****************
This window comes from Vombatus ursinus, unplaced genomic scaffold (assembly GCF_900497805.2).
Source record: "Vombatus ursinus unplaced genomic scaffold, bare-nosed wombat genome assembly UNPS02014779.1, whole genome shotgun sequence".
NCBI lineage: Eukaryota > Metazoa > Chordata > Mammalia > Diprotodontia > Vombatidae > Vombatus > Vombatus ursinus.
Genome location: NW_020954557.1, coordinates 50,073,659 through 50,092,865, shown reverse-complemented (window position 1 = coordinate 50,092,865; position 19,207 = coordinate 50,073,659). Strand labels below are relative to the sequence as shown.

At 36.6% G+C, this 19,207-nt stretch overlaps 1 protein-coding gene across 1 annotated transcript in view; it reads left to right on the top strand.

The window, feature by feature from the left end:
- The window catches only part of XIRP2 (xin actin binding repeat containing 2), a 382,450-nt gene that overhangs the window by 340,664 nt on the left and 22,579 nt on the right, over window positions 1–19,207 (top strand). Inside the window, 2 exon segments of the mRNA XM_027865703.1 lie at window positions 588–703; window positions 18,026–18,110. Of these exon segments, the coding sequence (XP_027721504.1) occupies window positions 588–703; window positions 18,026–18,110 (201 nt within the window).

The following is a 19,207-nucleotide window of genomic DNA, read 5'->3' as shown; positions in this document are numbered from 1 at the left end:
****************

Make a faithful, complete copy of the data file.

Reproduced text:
This window comes from Vombatus ursinus, unplaced genomic scaffold (assembly GCF_900497805.2).
Source record: "Vombatus ursinus unplaced genomic scaffold, bare-nosed wombat genome assembly UNPS02014779.1, whole genome shotgun sequence".
NCBI lineage: Eukaryota > Metazoa > Chordata > Mammalia > Diprotodontia > Vombatidae > Vombatus > Vombatus ursinus.
Genome location: NW_020954557.1, coordinates 50,073,659 through 50,092,865, shown reverse-complemented (window position 1 = coordinate 50,092,865; position 19,207 = coordinate 50,073,659). Strand labels below are relative to the sequence as shown.

At 36.6% G+C, this 19,207-nt stretch overlaps 1 protein-coding gene across 1 annotated transcript in view; it reads left to right on the top strand.

The window, feature by feature from the left end:
- The window catches only part of XIRP2 (xin actin binding repeat containing 2), a 382,450-nt gene that overhangs the window by 340,664 nt on the left and 22,579 nt on the right, over window positions 1–19,207 (top strand). Inside the window, 2 exon segments of the mRNA XM_027865703.1 lie at window positions 588–703; window positions 18,026–18,110. Of these exon segments, the coding sequence (XP_027721504.1) occupies window positions 588–703; window positions 18,026–18,110 (201 nt within the window).

The following is a 19,207-nucleotide window of genomic DNA, read 5'->3' as shown; positions in this document are numbered from 1 at the left end: